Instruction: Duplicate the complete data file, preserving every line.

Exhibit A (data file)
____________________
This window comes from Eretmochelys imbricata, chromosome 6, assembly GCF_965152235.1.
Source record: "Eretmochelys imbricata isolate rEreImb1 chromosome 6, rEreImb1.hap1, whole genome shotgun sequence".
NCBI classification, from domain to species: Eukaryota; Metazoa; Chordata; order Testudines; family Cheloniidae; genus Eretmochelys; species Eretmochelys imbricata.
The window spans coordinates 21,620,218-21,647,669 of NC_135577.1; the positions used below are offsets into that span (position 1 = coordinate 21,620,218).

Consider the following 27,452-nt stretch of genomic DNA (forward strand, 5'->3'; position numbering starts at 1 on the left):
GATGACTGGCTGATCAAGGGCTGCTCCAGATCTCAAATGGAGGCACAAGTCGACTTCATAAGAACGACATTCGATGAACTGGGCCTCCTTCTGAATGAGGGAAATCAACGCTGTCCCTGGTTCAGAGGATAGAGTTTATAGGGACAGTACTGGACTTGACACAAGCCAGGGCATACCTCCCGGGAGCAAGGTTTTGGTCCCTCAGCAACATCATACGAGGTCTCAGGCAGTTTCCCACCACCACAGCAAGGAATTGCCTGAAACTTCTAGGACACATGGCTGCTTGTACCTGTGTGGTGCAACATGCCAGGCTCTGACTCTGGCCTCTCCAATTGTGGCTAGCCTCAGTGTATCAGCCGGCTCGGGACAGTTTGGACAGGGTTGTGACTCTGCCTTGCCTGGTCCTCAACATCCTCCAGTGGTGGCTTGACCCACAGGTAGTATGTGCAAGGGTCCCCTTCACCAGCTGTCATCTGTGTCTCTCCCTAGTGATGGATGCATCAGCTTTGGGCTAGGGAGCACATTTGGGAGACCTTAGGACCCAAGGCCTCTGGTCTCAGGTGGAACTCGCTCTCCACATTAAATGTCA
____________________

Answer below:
This window comes from Eretmochelys imbricata, chromosome 6, assembly GCF_965152235.1.
Source record: "Eretmochelys imbricata isolate rEreImb1 chromosome 6, rEreImb1.hap1, whole genome shotgun sequence".
NCBI classification, from domain to species: Eukaryota; Metazoa; Chordata; order Testudines; family Cheloniidae; genus Eretmochelys; species Eretmochelys imbricata.
The window spans coordinates 21,620,218-21,647,669 of NC_135577.1; the positions used below are offsets into that span (position 1 = coordinate 21,620,218).

Consider the following 27,452-nt stretch of genomic DNA (forward strand, 5'->3'; position numbering starts at 1 on the left):
GATGACTGGCTGATCAAGGGCTGCTCCAGATCTCAAATGGAGGCACAAGTCGACTTCATAAGAACGACATTCGATGAACTGGGCCTCCTTCTGAATGAGGGAAATCAACGCTGTCCCTGGTTCAGAGGATAGAGTTTATAGGGACAGTACTGGACTTGACACAAGCCAGGGCATACCTCCCGGGAGCAAGGTTTTGGTCCCTCAGCAACATCATACGAGGTCTCAGGCAGTTTCCCACCACCACAGCAAGGAATTGCCTGAAACTTCTAGGACACATGGCTGCTTGTACCTGTGTGGTGCAACATGCCAGGCTCTGACTCTGGCCTCTCCAATTGTGGCTAGCCTCAGTGTATCAGCCGGCTCGGGACAGTTTGGACAGGGTTGTGACTCTGCCTTGCCTGGTCCTCAACATCCTCCAGTGGTGGCTTGACCCACAGGTAGTATGTGCAAGGGTCCCCTTCACCAGCTGTCATCTGTGTCTCTCCCTAGTGATGGATGCATCAGCTTTGGGCTAGGGAGCACATTTGGGAGACCTTAGGACCCAAGGCCTCTGGTCTCAGGTGGAACTCGCTCTCCACATTAAATGTCA